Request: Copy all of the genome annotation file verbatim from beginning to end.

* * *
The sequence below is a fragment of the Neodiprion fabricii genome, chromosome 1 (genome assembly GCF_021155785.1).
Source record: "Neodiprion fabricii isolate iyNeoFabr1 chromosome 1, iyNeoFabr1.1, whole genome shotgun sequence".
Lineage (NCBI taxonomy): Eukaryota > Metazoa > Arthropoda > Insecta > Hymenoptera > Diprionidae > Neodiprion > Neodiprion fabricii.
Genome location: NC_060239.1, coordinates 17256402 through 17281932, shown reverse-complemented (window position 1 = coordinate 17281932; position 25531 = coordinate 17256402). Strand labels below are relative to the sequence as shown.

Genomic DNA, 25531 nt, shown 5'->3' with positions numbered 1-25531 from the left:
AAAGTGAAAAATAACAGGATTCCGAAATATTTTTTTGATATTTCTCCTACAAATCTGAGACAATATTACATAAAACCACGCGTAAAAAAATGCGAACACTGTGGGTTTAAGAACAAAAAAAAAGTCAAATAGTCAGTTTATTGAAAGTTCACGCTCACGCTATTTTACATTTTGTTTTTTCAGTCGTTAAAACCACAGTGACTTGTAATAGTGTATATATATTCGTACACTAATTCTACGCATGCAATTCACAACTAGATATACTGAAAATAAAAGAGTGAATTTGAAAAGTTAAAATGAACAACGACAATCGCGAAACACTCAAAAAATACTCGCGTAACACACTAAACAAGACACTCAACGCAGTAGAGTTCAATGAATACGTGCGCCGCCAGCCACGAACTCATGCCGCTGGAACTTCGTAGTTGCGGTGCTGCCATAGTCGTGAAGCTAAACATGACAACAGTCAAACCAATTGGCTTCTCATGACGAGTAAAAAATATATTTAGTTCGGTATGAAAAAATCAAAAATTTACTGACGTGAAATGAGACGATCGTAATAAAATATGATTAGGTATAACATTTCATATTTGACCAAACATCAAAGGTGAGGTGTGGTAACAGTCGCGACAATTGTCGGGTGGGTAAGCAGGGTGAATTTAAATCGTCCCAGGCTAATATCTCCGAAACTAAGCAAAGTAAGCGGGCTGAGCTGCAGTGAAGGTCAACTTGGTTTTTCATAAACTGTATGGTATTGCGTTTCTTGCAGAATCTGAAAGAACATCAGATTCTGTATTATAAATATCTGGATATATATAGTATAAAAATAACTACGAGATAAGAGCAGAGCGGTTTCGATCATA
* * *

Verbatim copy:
The sequence below is a fragment of the Neodiprion fabricii genome, chromosome 1 (genome assembly GCF_021155785.1).
Source record: "Neodiprion fabricii isolate iyNeoFabr1 chromosome 1, iyNeoFabr1.1, whole genome shotgun sequence".
Lineage (NCBI taxonomy): Eukaryota > Metazoa > Arthropoda > Insecta > Hymenoptera > Diprionidae > Neodiprion > Neodiprion fabricii.
Genome location: NC_060239.1, coordinates 17256402 through 17281932, shown reverse-complemented (window position 1 = coordinate 17281932; position 25531 = coordinate 17256402). Strand labels below are relative to the sequence as shown.

Genomic DNA, 25531 nt, shown 5'->3' with positions numbered 1-25531 from the left:
AAAGTGAAAAATAACAGGATTCCGAAATATTTTTTTGATATTTCTCCTACAAATCTGAGACAATATTACATAAAACCACGCGTAAAAAAATGCGAACACTGTGGGTTTAAGAACAAAAAAAAAGTCAAATAGTCAGTTTATTGAAAGTTCACGCTCACGCTATTTTACATTTTGTTTTTTCAGTCGTTAAAACCACAGTGACTTGTAATAGTGTATATATATTCGTACACTAATTCTACGCATGCAATTCACAACTAGATATACTGAAAATAAAAGAGTGAATTTGAAAAGTTAAAATGAACAACGACAATCGCGAAACACTCAAAAAATACTCGCGTAACACACTAAACAAGACACTCAACGCAGTAGAGTTCAATGAATACGTGCGCCGCCAGCCACGAACTCATGCCGCTGGAACTTCGTAGTTGCGGTGCTGCCATAGTCGTGAAGCTAAACATGACAACAGTCAAACCAATTGGCTTCTCATGACGAGTAAAAAATATATTTAGTTCGGTATGAAAAAATCAAAAATTTACTGACGTGAAATGAGACGATCGTAATAAAATATGATTAGGTATAACATTTCATATTTGACCAAACATCAAAGGTGAGGTGTGGTAACAGTCGCGACAATTGTCGGGTGGGTAAGCAGGGTGAATTTAAATCGTCCCAGGCTAATATCTCCGAAACTAAGCAAAGTAAGCGGGCTGAGCTGCAGTGAAGGTCAACTTGGTTTTTCATAAACTGTATGGTATTGCGTTTCTTGCAGAATCTGAAAGAACATCAGATTCTGTATTATAAATATCTGGATATATATAGTATAAAAATAACTACGAGATAAGAGCAGAGCGGTTTCGATCATA